AODA and You: What to Do Now

An image of a yellow brick road leading to an Emerald City of Accessibility!

We’ve discussed the who and why, we’ve discussed the what and when, and we’ve discussed the almighty dollar aspect of what’s in it for you. Today, we’ll conclude with some quick-and-easy tips to help you understand how you can integrate AODA compliance into your Web site design.

Remember, effective Jan. 1, 2014, any new Web site or Web content must conform to Web Content Accessibility Guidelines 2.0 Level A. By Jan. 1, 2021, all content and sites must conform to WCAG 2.0 Level AA. Here’s a quick reference guide to what it means to meet those criteria -- and a good recommendation to follow is to plan for Level AA compliance right away.

After all, is you're a believer in the ol’ measure twice/build once philosophy, then there’s no point in redoing your content again. However, this is important to note, the January 2014 deadline only applies to new content and new sites – you don’t have to make your content retroactively accessible. But just because you don't have to doesn't mean it's not a good idea to do it.

Here are some key compliance measures to consider as you’re building your Web site (or adding new content).

  • Subtlety is Not Your Friend  Use a strong contrast between your text and backgrounds so that it’s easy for all to read and differentiate the content;
  • Make your Images, Videos 'Readable' – Ensure that you’re creating alternate text for your site’s non-text assets. This covers not only the obvious (photos and videos), but also the more subtle (symbols and icons);
  • Get ‘Textual’ – For pre-recorded video and audio assets, make sure you’ve provided text transcriptions for the visually and/or aurally impaired (or for those who would rather read your info than chew up bandwidth!);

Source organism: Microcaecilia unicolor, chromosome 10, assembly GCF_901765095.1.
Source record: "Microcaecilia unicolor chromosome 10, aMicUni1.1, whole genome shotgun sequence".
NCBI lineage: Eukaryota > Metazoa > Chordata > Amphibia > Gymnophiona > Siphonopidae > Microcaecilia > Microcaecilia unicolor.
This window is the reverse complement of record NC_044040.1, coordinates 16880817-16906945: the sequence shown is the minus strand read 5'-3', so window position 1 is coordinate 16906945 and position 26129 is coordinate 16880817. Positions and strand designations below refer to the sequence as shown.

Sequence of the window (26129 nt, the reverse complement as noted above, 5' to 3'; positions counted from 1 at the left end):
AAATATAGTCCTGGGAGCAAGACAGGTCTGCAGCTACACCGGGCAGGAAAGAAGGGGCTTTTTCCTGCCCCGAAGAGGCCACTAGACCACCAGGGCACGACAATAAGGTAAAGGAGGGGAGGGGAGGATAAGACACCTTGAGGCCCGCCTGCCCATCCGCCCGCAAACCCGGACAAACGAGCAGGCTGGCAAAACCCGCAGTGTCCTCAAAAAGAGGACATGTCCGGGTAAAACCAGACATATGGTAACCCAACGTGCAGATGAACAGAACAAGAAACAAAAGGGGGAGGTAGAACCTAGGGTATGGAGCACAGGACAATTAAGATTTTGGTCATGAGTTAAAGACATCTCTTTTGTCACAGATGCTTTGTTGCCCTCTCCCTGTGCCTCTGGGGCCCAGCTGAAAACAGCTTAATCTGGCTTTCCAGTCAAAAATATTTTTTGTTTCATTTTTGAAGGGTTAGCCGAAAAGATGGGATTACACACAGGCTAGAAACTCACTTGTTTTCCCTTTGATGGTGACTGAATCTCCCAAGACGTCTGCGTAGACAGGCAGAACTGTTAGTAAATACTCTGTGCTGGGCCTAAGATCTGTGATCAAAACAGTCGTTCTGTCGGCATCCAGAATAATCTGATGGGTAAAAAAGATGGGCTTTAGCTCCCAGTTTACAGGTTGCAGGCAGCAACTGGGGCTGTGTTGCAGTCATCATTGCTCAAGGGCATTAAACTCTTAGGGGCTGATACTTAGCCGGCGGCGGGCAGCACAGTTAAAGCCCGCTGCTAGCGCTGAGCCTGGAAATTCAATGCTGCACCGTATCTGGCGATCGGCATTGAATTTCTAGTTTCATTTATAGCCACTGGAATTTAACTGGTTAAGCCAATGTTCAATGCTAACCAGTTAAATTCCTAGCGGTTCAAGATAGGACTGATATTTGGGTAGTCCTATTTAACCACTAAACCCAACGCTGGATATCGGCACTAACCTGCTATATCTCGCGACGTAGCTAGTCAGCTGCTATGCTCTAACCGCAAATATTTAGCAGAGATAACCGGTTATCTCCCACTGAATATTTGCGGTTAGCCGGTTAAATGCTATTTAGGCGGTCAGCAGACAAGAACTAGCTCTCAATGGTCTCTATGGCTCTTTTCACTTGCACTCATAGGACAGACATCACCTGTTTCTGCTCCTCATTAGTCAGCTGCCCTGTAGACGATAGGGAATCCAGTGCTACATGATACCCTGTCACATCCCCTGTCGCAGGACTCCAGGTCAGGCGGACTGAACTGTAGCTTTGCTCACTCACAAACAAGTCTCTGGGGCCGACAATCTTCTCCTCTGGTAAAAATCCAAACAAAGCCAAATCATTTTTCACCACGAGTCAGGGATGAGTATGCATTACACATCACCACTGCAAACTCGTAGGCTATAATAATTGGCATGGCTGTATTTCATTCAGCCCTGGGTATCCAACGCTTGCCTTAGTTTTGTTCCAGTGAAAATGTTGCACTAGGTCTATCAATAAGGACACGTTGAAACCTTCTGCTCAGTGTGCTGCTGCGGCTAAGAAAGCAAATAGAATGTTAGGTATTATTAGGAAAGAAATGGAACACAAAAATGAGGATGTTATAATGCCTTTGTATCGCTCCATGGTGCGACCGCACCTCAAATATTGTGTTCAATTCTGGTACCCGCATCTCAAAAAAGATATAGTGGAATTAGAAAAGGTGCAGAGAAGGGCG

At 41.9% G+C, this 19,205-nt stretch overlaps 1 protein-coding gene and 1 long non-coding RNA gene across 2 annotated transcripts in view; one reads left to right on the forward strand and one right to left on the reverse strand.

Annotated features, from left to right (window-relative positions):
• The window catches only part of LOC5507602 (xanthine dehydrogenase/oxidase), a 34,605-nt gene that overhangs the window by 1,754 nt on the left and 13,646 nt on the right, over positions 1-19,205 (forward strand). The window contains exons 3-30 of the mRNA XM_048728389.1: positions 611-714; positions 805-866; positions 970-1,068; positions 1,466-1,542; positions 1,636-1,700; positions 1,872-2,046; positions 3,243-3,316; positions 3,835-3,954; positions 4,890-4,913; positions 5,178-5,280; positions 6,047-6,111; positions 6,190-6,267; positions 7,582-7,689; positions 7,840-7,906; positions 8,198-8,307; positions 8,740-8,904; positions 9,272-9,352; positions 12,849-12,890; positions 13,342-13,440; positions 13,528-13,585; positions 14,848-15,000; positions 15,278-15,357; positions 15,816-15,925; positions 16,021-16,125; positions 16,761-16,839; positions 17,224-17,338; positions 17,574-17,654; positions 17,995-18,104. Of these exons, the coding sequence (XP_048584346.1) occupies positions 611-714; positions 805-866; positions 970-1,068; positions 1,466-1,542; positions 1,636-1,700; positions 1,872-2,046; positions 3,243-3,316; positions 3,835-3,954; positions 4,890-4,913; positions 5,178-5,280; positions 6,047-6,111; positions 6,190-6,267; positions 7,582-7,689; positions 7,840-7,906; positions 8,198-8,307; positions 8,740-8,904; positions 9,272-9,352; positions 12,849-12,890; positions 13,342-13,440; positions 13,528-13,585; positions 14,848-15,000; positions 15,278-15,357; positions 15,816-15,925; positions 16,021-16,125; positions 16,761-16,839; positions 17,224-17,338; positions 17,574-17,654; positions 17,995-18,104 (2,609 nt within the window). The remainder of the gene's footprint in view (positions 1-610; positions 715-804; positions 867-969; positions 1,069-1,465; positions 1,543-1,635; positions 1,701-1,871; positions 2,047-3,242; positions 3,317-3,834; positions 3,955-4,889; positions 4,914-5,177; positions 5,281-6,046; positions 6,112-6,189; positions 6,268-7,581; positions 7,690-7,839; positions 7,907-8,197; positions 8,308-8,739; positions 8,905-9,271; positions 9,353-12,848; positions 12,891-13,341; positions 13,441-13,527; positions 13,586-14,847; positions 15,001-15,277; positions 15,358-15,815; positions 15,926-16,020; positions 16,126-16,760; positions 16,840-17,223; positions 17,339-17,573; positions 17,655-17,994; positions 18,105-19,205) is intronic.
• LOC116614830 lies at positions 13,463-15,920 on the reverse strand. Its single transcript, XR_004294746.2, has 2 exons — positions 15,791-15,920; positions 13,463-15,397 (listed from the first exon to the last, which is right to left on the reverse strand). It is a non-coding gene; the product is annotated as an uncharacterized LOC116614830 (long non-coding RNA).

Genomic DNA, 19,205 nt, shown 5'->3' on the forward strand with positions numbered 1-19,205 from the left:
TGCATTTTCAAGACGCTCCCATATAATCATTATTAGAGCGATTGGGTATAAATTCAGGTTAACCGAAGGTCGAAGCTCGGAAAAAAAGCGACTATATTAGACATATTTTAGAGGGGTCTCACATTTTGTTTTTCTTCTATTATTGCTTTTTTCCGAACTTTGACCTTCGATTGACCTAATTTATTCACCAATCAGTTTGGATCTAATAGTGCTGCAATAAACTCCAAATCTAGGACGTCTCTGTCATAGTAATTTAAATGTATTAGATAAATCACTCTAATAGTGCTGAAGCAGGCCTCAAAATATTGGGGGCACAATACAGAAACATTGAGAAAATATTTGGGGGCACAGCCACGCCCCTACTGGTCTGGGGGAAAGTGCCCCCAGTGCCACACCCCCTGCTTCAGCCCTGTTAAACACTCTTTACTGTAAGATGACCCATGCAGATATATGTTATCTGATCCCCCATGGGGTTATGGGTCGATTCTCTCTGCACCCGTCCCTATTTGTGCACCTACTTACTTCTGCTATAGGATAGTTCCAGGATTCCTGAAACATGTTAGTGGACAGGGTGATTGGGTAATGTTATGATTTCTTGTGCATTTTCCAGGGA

• Be Flexible – Try to make your site adaptable to different presentations. More simple layouts, responsiveness – all the while providing every reader access to the same information;
  • Let Fingers do the Walking – The Yellow Pages may be all but dead, but their mantra still holds value. Make sure your site is keyboard accessible for those with motor skills restrictions;
  • Slow Down – Yes, your rotating images or timed access points may look cool and flashy, but they’re also terribly restrictive to people with dyslexia, other reading disabilities, or mobility challenges. Make it easy for users to turn off or extend the time (such as hitting the enter key);
  • Restrain Your Inner Flasher – Many of us take for granted the warnings that pop up on video games warning of the potential for seizures. But for those afflicted with the condition, your ‘flashy’ design element can be debilitating. Ensure no component flashes more than three times per second and make sure no element exceeds the general flash or red-flash thresholds;
  • Simplicity in Navigation Make your links clear – describe the link and its content and use higher-contrast indications to ensure that your site visitors can easily identify links; and
  • Make it Portable – By ensuring your code is up to W3C standards, it will help your site’s content be ‘read’ by a variety of screen readers and other assistive tools and software.

These are just a handful of suggestions. Obviously, I’m not going to lie and pretend that Digital Echidna wouldn’t be more than happy to help you meet your business’ Web site accessibility needs (feel free to contact us!). But the intention behind AODA and WCAG 2.0 compliance is so much bigger than just any one company – it's about making the world more accessible to all Ontarians. The first thing you need to do is get informed: whether that means doing your own research or talking to your Web development company. The Ontario provincial government has prepared this document, which can help you get started.

 But, in the end, it's up to you to insist upon accessible design today. 

There are so many sound business reasons for making our environment more accessible, but it all goes back to the quote I used to start the first article in this series. As Wilford Brimley once said, “It’s the right thing to do.

Comments are open and we’d love to read your thoughts on Web accessibility.

*Editor's Note: Click here to view the previous three sections of this blog

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Questions Answered

What is AODA?

What is Web site accessibility?

How do I make my Web site accessible?

By when do I have to make my Web site accessible?

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